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Study finds indoor cats have high levels of flame retardants

The study has implications for children's health, researchers note

Photo (c) Valerie Potapova - Fotolia
We think of indoor cats as leading a pampered and safe existence. But a new Swedish study finds indoor felines have high levels of brominated flame retardants in their bloodstream.

The study is important because it's not only cats who spend a lot of time exploring their homes and putting things in their mouths. Children do the same, researchers at Stockholm University noted.

"The brominated flame retardants that have been measured in cats are known endocrine disruptors. It's particularly serious when small children ingest these substances because exposure during the development can have consequences later in life, such as thyroid disease," said Jana Weiss of the university's Department of Environmental Science.

Dust to dust 

Brominated flame retardants are added to textiles, furniture, and electronic equipment to prevent the material from igniting, but they are seen as health hazards and some are suspected endocrine disruptors. A number of them have been prohibited in products like electronic goods. However, they are extremely persistent and can leach from the products for many years after they have been produced, ultimately becoming part of the dust that is eventualy inhaled by humans and household animals.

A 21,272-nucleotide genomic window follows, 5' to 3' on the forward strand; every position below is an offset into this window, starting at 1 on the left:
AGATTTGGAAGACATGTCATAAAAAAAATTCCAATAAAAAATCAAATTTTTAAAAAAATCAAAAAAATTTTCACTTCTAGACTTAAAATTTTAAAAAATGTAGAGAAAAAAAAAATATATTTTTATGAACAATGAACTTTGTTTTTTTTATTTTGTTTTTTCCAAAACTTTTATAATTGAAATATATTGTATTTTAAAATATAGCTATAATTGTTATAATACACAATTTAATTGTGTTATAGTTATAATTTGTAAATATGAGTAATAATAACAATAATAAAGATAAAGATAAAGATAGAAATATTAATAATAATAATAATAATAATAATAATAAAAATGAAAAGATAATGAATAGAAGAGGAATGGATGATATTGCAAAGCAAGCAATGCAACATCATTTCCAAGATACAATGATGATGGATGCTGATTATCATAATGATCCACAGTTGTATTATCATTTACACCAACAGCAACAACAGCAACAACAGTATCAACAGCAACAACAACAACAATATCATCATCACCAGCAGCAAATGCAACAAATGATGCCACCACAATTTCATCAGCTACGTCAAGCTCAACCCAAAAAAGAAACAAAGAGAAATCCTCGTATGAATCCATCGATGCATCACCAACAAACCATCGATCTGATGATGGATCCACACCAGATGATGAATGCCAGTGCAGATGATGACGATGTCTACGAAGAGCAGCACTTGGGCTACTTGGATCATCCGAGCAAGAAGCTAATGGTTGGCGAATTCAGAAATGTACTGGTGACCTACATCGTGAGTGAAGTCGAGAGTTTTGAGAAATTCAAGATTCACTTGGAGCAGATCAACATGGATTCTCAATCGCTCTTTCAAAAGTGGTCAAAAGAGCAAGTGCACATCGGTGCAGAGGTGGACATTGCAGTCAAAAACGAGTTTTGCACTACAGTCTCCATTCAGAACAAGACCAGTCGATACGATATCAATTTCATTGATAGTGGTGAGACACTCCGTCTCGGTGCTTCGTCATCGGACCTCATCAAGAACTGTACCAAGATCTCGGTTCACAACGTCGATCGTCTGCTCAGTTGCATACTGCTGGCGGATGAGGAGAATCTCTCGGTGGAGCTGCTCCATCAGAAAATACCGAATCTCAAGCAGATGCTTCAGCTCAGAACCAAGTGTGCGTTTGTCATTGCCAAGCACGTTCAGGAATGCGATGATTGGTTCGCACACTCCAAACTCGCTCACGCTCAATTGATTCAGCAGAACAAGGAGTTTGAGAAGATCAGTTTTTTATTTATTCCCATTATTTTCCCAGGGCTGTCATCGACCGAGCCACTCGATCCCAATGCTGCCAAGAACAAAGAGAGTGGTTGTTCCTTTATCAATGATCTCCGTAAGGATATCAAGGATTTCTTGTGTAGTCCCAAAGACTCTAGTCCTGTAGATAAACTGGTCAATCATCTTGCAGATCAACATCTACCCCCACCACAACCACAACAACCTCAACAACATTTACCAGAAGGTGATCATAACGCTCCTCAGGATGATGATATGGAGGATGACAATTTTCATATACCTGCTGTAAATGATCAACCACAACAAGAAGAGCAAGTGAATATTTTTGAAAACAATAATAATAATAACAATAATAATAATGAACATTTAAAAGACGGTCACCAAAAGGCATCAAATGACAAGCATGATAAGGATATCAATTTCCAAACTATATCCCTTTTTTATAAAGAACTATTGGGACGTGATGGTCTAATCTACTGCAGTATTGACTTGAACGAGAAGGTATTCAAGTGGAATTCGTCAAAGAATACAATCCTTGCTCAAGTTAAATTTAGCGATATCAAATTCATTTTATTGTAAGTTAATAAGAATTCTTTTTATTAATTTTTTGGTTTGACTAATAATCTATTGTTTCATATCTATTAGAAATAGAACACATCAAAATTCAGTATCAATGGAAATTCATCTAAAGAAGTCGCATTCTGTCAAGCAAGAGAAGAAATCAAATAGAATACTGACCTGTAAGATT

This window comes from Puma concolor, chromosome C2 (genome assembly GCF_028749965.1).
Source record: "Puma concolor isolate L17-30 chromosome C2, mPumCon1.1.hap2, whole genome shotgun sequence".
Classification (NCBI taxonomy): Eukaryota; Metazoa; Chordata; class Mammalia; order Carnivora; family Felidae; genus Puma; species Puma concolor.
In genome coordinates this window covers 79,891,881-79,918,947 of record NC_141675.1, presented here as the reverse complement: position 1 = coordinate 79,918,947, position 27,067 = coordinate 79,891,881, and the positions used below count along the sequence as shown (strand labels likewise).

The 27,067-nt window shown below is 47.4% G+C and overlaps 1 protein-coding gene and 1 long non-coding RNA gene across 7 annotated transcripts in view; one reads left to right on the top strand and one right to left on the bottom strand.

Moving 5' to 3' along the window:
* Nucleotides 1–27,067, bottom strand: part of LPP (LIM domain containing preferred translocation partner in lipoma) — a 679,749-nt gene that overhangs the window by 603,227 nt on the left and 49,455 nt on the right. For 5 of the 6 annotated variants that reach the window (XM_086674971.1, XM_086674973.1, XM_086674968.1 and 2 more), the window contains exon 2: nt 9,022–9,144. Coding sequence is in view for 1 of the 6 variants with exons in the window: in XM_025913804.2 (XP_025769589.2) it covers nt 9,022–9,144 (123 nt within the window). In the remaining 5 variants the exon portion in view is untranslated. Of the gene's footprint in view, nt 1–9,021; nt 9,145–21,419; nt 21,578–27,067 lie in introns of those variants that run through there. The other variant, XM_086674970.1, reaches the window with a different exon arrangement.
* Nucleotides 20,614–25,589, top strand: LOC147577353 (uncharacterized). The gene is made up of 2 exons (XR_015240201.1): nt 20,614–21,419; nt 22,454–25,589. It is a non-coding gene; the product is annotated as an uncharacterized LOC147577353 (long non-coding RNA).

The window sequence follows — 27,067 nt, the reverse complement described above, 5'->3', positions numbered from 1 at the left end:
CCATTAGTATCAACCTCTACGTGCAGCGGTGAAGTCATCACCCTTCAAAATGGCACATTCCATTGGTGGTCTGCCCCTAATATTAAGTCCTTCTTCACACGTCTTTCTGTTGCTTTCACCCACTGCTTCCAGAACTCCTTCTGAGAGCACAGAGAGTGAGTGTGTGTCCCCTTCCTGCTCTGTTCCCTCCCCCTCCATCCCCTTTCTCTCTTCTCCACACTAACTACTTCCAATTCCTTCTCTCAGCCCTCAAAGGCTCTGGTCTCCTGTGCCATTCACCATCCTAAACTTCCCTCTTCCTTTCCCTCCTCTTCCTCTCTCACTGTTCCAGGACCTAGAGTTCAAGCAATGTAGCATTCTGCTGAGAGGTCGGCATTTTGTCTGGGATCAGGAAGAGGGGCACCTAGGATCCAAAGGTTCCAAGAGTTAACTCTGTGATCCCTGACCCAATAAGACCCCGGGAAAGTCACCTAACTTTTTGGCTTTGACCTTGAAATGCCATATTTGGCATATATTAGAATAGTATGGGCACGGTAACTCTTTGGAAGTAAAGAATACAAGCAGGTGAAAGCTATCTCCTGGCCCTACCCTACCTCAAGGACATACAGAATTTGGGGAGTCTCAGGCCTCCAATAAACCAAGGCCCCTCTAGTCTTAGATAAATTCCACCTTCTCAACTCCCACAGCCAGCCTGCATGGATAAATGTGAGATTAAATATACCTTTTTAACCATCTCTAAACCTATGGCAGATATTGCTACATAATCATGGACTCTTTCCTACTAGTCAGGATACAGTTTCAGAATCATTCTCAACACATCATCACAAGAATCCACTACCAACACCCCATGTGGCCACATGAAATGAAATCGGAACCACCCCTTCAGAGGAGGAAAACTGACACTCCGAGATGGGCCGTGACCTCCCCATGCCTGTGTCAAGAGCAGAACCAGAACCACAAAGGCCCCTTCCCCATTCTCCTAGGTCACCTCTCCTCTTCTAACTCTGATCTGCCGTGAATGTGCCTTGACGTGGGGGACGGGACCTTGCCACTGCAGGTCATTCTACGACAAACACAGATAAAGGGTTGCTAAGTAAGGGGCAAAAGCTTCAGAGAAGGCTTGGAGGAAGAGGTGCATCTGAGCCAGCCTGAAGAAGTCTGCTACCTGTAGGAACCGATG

The Stockholm study is said to be the first to find evidence that household cats are exposed to the chemicals found in electronics and furniture. 

In a previous study, the researchers demonstrated that brominated flame retardants were found in higher concentrations in the blood of cats that had developed Feline hyperthyroidism compared to healthy cats. Now, new measurements of healthy cats establish their dust exposure. Paired samples were taken from the same household -- meaning that they took both dust samples and blood samples at the same time.

"By taking paired samples, we have greater insight into the environment that the cats live in. Moreover the cats in the study spent the majority of their time indoors and therefore air and dust in the home is expected to contribute more than the outdoor environment," Weiss said.

The study has been published in the journal Environmental Science & Technology.

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